-but still lowest in Guianas
The deforestation rate due to mining activities in Guyana from 2000 to 2008 increased 2.77 times according to an assessment by the World Wildlife Fund-Guianas.
Despite this increase, this rate is the lowest within the three Guianas: Guyana, Suriname and French Guiana, Regional Goldmining Pollution Abatement Coordinator, Rickford Vieira said. The WWF yesterday unveiled the results of an assessment which was done to determine the deforestation rates of small and medium scale mining in the Guianas. The project was funded by several agencies and falls under the Gold mining Pollution Abatement component of the Guianas Sustainable Natural Resource Management Project 2007-2011.
In a presentation, Vieira said that 5335.1 hectares of Guyana’s forest was deforested due to mining activities in 2000 and this increased to 14 781.9 hectares in 2008. This was a rate of 0.02% in 2000 increasing to 0.06% in 2008, an increase of 0.04%. The assessment focused only on mining activities and excluded roads, agricultural activities, settlements and so on.
Quizzed on whether this rate may have increased since 2008, Vieira said he suspected that this may be so given that more people have entered the sector given high gold prices.
WWF Guianas in collaboration with the ONF (National Forestry Office, France) had in September 2008, commissioned the assessment using satellite images and other digitized data to determine the rate of deforestation of areas in Guyana, Suriname French Guiana and Northern Brazil (Amapa) due to small and medium scale mining activities. The studies were done for base year 2000 and correlated with 2008 to determine the rate over the 8 year period and corresponding maps were developed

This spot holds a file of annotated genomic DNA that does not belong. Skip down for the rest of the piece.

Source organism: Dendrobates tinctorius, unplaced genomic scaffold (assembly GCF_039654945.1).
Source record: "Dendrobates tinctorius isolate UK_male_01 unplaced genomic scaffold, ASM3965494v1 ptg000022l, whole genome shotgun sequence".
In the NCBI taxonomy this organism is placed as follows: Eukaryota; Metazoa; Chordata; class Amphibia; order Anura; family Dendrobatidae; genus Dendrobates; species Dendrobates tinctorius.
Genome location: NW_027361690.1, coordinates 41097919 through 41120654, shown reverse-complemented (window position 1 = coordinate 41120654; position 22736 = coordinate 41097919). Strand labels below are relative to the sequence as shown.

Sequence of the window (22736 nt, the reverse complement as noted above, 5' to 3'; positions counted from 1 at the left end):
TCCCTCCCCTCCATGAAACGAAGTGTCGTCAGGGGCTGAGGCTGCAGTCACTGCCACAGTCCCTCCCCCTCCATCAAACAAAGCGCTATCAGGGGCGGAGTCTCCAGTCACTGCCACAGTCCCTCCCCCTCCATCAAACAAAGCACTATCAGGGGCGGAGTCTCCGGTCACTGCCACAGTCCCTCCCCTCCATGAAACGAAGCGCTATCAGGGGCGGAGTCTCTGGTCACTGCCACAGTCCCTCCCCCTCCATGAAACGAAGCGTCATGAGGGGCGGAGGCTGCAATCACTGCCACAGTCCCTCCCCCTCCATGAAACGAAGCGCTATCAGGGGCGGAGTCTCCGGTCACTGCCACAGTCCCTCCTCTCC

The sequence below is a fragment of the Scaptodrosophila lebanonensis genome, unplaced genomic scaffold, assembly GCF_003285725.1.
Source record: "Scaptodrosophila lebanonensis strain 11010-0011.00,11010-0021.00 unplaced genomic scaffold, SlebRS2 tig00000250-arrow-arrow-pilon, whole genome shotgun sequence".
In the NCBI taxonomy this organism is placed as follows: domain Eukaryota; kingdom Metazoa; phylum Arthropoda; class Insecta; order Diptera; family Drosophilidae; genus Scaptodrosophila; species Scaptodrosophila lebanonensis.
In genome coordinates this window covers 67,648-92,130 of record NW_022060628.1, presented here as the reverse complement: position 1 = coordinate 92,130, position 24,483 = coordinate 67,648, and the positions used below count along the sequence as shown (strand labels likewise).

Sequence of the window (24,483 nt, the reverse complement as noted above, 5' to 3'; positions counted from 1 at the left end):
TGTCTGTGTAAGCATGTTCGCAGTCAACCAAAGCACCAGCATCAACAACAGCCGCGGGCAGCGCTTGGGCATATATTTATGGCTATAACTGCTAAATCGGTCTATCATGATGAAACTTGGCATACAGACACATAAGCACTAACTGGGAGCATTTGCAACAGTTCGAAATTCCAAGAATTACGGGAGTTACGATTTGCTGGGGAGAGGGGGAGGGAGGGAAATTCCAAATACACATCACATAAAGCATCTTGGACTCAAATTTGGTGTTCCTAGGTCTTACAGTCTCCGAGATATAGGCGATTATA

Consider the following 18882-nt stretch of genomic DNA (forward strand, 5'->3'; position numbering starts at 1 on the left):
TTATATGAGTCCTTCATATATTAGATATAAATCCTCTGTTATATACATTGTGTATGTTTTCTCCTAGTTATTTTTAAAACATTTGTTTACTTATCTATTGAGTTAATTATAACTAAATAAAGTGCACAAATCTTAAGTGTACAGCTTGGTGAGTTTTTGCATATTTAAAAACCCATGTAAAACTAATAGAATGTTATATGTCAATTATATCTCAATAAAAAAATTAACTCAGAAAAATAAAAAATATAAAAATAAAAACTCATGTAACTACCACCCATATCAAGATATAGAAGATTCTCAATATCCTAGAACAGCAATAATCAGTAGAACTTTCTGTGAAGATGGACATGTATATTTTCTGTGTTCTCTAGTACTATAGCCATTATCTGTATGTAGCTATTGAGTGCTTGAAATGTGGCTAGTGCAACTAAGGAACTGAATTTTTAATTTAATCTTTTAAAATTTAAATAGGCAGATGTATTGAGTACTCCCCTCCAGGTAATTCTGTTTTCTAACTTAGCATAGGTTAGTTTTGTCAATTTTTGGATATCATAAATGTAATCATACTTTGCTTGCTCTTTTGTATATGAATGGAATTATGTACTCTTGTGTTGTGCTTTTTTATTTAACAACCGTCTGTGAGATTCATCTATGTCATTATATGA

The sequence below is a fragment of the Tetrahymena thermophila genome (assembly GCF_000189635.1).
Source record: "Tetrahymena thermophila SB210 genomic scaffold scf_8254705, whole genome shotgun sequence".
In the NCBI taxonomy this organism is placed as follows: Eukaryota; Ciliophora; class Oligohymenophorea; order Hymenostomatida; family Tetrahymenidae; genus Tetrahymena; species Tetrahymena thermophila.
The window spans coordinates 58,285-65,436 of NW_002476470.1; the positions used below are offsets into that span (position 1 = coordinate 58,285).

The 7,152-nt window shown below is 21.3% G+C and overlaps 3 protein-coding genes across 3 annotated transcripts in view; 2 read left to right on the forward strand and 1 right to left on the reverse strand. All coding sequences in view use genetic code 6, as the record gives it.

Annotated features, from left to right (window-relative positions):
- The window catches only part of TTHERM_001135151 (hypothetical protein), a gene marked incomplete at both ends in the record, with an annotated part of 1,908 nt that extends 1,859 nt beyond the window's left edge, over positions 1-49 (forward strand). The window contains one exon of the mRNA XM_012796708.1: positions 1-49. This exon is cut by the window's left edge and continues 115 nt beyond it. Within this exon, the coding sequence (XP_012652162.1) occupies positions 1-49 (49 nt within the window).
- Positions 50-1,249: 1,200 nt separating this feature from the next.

In a statement, WWF said that it recognizes the urgent need for immediate action in the interior of the Guianas to minimize degradation. “The use of inappropriate mining practices is creating extensive damage to the fragile tropical environment in the mining areas”, it said. Hydraulic mining is the most common gold mining method used in the Guianas today and current estimates suggest that there are about 5000 to 8000 mining units in operation. Heavy equipment and powerful hydraulic jets are used to remove the overburden and the forest cover in order to expose the ore body.
The conservation organisation noted that deforestation from gold mining causes significant erosion in the sloping landscapes of the mining areas, leading to changes in soil quality which slows down forest regeneration. The large volume of discharge of effluent from hydraulic mining operations also causes turbidity and siltation downstream from the mining sites.
Pointing out that Guyana has the lowest deforestation rate among the three countries, Vieira noted that in French Guiana and Suriname, it is mostly new deposits of gold that are being worked while here many of the areas have been worked before. In addition, he noted that the majority of the mining operations in French Guiana are illegal. In 2008 in French Guiana, 20 966.7 hectares were deforested by mining activities compared to 6421.9 in 2000 while in Suriname, 27 258.8 hectares were deforested in 2008 by activities compared to 8295.9 hectares in 2000.
The WWF says that current indications are that the very high price of gold on the world market will continue to fuel mining activities which will impact on the forest ecosystem.
It handed over copies of the data to several agencies such as the Environmental Protection Agency, the Guyana Geology and Mines Commission, the Office of Climate Change and others yesterday. This is part of its efforts to support the government in improving the monitoring of gold mining activities and deforestation in connection with the REDD and REDD+ initiatives.